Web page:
Tyson: That’s my overall, and if you look at them, especially on a two-year lens, okay, they’re still up from where they were two years ago, if you went back a year. Okay. Now, they’re probably a little bit down, but I think that’s a nice representation of seeing how a large website like this does impact from these core algorithm updates.
Ben: So, I understand that WebMD has seen volatility, and it’s pretty clear how they’ve been impacted by the updates. How do you think about the whole industry, and why was there a downward trend this month?
Tyson: Yeah. I think this comes back down to how Google’s evaluating the content, the quality of the content of these websites. As they further refine their algorithms, they’re going to interpret that content a little bit differently as you see these swings. But if you move over to the website Everyday Health, which we talked about maybe probably going on a year ago at this point, they’re a website that had just a brutal impact and as I think around 75% from the 2019 March core update, and they’ve never been able to regain that. That website, when you compare it to how robust or how strong the content of some of these other ones are, that’s one that you never saw them regain or that you never saw them bounce back.
Tyson: I think when you consider a larger domain like WebMD, the assets that they have and what they’re able to put into improving and making changes of how their content is going to be interpreted, I think, past where you see a significant difference here.
Ben: Okay. Let’s move on to a different industry. Talk to me about what you’re seeing in the ecommerce space.
Tyson: Yeah. So, the ecommerce space, this is one I always like touching on. The obvious starting point is we want to talk about what’s going on with Amazon. They really did have a strong kind of push to the holiday season. In particular, right after the Black Friday time and December, they had a really strong month where they’re increasing. Then ever since the end of December, they’ve actually had some minor decreases, and then seeing, again single digits, but for them just the volume is so high, some kind of softening for it. This, however, though I don’t … They are so far above and beyond where everybody else is from a visibility and just overall organic performance. Now, I don’t really feel like this is taking a hit to them. When you compare what they lost to some of the other websites’ overall presence is that is a pretty significant amount.
Tyson: So, Amazon did take a little bit of a step backwards. Another website that took a similar decline, but they’re on the same kind of rise and even a little more drastic over the holiday season was Walmart. This website, if you went back a couple of years, they were right in that middle of the pack in that second tier behind the Amazons of the world ecommerce sites. They’ve really separated themselves to be a clear number two in the ecommerce space. So, I think for them seeing, yeah, they took a hit from this last algorithm update, but overall I’d say they’re still in a strong position in the six months, a little bit even beyond, they’re still up overall. I do see them as defending and keeping some of that market share that they’ve gained over the last year.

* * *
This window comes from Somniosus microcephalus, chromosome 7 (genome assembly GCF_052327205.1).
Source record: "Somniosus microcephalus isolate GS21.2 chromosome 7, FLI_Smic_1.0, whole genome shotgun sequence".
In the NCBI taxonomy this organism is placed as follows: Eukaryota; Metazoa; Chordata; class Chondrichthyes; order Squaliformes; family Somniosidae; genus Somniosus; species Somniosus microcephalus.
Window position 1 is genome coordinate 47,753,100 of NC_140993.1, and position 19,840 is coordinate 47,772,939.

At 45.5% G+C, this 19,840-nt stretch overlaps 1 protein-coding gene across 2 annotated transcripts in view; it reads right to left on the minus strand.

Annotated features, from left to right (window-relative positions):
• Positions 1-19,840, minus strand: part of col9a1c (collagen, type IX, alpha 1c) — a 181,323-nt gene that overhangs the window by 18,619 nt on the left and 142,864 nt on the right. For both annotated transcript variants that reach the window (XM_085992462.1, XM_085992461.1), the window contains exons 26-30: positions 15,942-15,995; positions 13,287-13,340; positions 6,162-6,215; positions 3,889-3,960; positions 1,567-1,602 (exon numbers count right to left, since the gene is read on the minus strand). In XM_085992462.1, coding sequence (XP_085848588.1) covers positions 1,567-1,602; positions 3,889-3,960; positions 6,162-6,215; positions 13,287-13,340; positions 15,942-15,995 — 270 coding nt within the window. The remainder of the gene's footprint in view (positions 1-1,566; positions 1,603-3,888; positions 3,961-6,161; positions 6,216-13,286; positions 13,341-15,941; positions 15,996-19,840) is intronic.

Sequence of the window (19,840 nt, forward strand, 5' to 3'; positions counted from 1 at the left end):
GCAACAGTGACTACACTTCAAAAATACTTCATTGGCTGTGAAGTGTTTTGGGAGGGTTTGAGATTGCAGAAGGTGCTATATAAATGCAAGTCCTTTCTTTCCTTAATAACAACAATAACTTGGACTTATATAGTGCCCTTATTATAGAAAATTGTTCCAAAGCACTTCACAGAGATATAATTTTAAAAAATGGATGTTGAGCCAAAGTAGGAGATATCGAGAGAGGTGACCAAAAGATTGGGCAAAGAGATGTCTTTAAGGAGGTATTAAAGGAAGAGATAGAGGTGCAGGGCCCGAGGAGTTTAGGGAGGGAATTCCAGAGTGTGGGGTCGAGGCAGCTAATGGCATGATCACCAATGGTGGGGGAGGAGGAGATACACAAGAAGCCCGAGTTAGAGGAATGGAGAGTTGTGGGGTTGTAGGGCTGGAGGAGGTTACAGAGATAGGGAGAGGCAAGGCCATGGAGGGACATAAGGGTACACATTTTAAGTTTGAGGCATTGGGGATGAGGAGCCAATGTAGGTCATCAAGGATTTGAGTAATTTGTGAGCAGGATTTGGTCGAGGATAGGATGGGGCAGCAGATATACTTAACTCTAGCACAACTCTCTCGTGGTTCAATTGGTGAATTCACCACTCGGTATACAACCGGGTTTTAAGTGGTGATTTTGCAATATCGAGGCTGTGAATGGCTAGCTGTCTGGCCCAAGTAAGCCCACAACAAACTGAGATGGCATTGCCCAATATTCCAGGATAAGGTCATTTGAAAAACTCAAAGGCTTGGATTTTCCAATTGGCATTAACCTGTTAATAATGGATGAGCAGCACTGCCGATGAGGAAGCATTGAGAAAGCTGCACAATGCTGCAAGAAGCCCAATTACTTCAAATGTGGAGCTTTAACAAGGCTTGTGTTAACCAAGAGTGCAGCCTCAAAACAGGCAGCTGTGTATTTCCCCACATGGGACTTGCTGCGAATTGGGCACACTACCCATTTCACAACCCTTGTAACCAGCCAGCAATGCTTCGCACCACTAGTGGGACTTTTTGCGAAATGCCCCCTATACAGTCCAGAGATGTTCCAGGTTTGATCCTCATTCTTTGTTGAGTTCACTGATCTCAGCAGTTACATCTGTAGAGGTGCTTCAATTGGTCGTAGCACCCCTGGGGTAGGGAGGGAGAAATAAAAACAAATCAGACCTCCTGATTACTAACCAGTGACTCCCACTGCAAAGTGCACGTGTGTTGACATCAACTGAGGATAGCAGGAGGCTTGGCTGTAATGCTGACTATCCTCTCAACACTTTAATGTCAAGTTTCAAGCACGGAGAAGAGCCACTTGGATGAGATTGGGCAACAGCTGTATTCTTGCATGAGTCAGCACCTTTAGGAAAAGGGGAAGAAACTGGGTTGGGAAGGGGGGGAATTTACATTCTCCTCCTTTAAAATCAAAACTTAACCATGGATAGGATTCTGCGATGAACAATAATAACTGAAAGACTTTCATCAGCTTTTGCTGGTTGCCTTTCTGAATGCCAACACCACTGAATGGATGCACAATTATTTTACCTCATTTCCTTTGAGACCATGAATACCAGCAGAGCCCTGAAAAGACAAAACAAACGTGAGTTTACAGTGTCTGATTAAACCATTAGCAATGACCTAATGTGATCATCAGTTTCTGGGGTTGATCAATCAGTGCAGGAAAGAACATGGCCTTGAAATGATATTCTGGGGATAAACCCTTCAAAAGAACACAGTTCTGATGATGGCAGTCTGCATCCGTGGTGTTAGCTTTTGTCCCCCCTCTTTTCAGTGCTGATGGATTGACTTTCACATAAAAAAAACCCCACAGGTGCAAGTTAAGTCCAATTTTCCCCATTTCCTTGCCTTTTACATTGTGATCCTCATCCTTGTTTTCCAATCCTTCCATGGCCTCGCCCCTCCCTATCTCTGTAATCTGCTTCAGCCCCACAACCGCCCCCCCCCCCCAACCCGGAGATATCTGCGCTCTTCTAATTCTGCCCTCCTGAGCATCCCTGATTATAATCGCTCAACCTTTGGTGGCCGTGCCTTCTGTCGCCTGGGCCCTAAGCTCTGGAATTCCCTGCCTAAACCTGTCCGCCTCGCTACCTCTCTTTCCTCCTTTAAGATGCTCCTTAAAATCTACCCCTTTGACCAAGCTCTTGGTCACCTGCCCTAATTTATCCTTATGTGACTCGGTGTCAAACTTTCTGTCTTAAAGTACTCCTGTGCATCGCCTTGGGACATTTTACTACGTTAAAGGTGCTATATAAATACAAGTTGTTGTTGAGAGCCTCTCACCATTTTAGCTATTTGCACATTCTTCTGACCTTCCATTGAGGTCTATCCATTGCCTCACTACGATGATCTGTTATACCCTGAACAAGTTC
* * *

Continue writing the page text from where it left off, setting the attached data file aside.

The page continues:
Ben: I wonder how much of this is SEO optimization tactics. I wonder how much of it is also product. I know that in a similar timeline, they started doing shipping that’s comparable to Amazon. I bet you that that had an impact on, obviously, their site metrics, but also the viability of whether people are going to be purchasing their products. They’re essentially on feature comparison with Amazon with shipping or at least close to it now. I wonder if that had an impact because it does seem to be around the same timeframe.
Tyson: I think it’s possible there. That definitely could be an impact. That one, it’s pretty tough to quantify into these numbers. I think from my perspective, one of the interesting things when you compare just to give the listeners a little bit of the scale difference between Amazon and Walmart. We’re saying, “Hey, Walmart’s number two,” but really, they’re sitting at 1.74 million, and Amazon’s sitting at 10 million. Also, if you think of the size of the website, amount of SKUs, URLs, how many pages Google is having to crawl through, and then you even compare it to Walmart and some of the others. Walmart, even though it is a very large enterprise website, is not one that I would say falls into this extreme over indexation page below where they just have too much on the site. So, I think now and just from what they’ve been able to do with the volume of URLs and how they’re competing has been actually quite strong.